Every child will struggle with this at one point or another in their life. Their holidays might just be a reminder that they would rather be doing the more ‘fun’ stuff at home or out with their families.
The following article will explore how children may enjoy their time at school and hence how to build excitement for that environment, school spirit. What do we mean by school spirit? Essentially it refers to a vigour and sense of identity for school.
Have a routine
Having a structured day will help children shift more easily in a fully structured environment such as school (and later in life the workplace). It will also give them a sense of safety in knowing what to expect of their day. This is not to say that routines need to be strict but having certain things in place such as time to do homework, time to play, bath time and bedtime can facilitate many processes. In fact, as children get older, they can learn to anticipate the next task and have a better understanding of time. This will lead children to have more sense of purpose and belonging and so they will soon start to appreciate the school environment.
Teach them that social connections are not only necessary but beautiful
Children will eventually learn how peers are not just there to share lessons with them. They will start forming more complex relationships with one another. Which, as they get older, will pose the right challenges for them to grow. Also, teaching children to value friends and to have honest relationships with them will help them in appreciating their time spent together. Peer relationships are agents of socialization and will thus teach children a lot about themselves as well as society at large. This aspect is important in teaching them to solve problems and communicate their needs.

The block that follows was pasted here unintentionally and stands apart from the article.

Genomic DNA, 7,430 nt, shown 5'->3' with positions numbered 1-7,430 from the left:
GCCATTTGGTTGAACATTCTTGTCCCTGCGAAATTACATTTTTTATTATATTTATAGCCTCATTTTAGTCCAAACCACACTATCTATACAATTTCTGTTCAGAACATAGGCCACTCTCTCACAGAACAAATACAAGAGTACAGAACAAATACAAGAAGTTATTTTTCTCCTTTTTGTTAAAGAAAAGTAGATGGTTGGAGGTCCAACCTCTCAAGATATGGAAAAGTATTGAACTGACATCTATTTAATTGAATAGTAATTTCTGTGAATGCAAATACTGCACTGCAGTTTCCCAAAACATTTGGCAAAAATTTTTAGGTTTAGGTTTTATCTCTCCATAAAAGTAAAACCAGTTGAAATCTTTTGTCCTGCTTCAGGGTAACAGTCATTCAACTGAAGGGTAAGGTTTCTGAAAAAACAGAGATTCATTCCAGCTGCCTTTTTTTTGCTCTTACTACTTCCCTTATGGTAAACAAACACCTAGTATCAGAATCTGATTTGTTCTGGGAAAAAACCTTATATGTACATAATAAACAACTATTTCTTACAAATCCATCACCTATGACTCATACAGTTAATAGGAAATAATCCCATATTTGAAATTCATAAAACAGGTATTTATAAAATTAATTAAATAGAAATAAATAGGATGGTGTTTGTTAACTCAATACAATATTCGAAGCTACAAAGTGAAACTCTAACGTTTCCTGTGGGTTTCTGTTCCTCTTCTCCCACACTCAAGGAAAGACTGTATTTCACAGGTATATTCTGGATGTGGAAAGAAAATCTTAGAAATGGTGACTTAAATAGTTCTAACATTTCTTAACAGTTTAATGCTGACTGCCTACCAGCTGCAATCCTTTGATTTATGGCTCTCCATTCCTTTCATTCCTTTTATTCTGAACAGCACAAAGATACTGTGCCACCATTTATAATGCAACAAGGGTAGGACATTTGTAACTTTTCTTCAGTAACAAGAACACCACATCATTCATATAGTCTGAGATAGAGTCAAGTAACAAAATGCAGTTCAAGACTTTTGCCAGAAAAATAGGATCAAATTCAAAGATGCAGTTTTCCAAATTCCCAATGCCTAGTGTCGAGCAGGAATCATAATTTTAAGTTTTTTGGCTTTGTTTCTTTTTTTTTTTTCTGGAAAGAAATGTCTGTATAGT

Encourage them to participate in different activities
Whether it is helping out in the school library, participating in a play or sports days, encouraging children to participate in school activities will further activate their sense of belonging and might also help them find new friends and learn new things.
Get them excited about learning!
Whether it’s learning to navigate social relationships, sharing new games and hobbies or more academic learning. If they have the right attitude and support, they will soon be excited to be taught more about different things.
Show them that it is ok not to excel at everything
Nobody excels at everything. We all have to find things we are most excited about and choose to work more to develop our craft. A child’s job is to do just that. To learn about basic things in life and to see what areas they might be interested to pursue in the future.
Teach them that it’s not about their grades or exams
While as any of their other duties, exams are important; if they learn to value learning and are supported when they fail, they will learn to further appreciate that in school, and in life, it is not about any exam but about bettering themselves (and the world around them).
If you think that you can benefit from professional support on this issue you can reach out here.
Jessica Saliba Thorne is a Gestalt psychotherapist. She has experience within the mental health field and sees adults with mental health difficulties, relationship issues and trauma at Willingness.